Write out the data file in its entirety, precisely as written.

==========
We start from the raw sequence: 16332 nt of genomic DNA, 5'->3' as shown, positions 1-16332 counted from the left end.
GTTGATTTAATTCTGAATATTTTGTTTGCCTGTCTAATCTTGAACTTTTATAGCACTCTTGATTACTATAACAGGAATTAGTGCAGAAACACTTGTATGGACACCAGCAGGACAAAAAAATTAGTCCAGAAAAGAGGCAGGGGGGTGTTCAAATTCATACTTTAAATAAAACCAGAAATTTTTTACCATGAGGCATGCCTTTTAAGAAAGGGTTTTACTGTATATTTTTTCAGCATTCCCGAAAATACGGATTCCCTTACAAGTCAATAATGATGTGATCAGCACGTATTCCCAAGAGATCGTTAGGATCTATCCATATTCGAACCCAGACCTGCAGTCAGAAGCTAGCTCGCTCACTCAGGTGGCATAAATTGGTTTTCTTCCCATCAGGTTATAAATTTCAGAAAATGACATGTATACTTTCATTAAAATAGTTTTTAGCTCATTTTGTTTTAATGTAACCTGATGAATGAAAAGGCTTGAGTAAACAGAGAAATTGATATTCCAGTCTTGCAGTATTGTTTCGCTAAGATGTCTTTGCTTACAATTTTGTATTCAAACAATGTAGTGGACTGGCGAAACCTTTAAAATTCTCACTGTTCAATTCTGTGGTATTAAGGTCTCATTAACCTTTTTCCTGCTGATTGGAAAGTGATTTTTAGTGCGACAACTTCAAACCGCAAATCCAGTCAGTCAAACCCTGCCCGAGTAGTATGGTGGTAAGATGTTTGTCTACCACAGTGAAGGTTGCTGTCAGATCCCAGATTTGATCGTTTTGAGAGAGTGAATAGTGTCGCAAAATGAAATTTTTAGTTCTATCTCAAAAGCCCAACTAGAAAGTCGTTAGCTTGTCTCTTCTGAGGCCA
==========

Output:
We start from the raw sequence: 16332 nt of genomic DNA, 5'->3' as shown, positions 1-16332 counted from the left end.
GTTGATTTAATTCTGAATATTTTGTTTGCCTGTCTAATCTTGAACTTTTATAGCACTCTTGATTACTATAACAGGAATTAGTGCAGAAACACTTGTATGGACACCAGCAGGACAAAAAAATTAGTCCAGAAAAGAGGCAGGGGGGTGTTCAAATTCATACTTTAAATAAAACCAGAAATTTTTTACCATGAGGCATGCCTTTTAAGAAAGGGTTTTACTGTATATTTTTTCAGCATTCCCGAAAATACGGATTCCCTTACAAGTCAATAATGATGTGATCAGCACGTATTCCCAAGAGATCGTTAGGATCTATCCATATTCGAACCCAGACCTGCAGTCAGAAGCTAGCTCGCTCACTCAGGTGGCATAAATTGGTTTTCTTCCCATCAGGTTATAAATTTCAGAAAATGACATGTATACTTTCATTAAAATAGTTTTTAGCTCATTTTGTTTTAATGTAACCTGATGAATGAAAAGGCTTGAGTAAACAGAGAAATTGATATTCCAGTCTTGCAGTATTGTTTCGCTAAGATGTCTTTGCTTACAATTTTGTATTCAAACAATGTAGTGGACTGGCGAAACCTTTAAAATTCTCACTGTTCAATTCTGTGGTATTAAGGTCTCATTAACCTTTTTCCTGCTGATTGGAAAGTGATTTTTAGTGCGACAACTTCAAACCGCAAATCCAGTCAGTCAAACCCTGCCCGAGTAGTATGGTGGTAAGATGTTTGTCTACCACAGTGAAGGTTGCTGTCAGATCCCAGATTTGATCGTTTTGAGAGAGTGAATAGTGTCGCAAAATGAAATTTTTAGTTCTATCTCAAAAGCCCAACTAGAAAGTCGTTAGCTTGTCTCTTCTGAGGCCA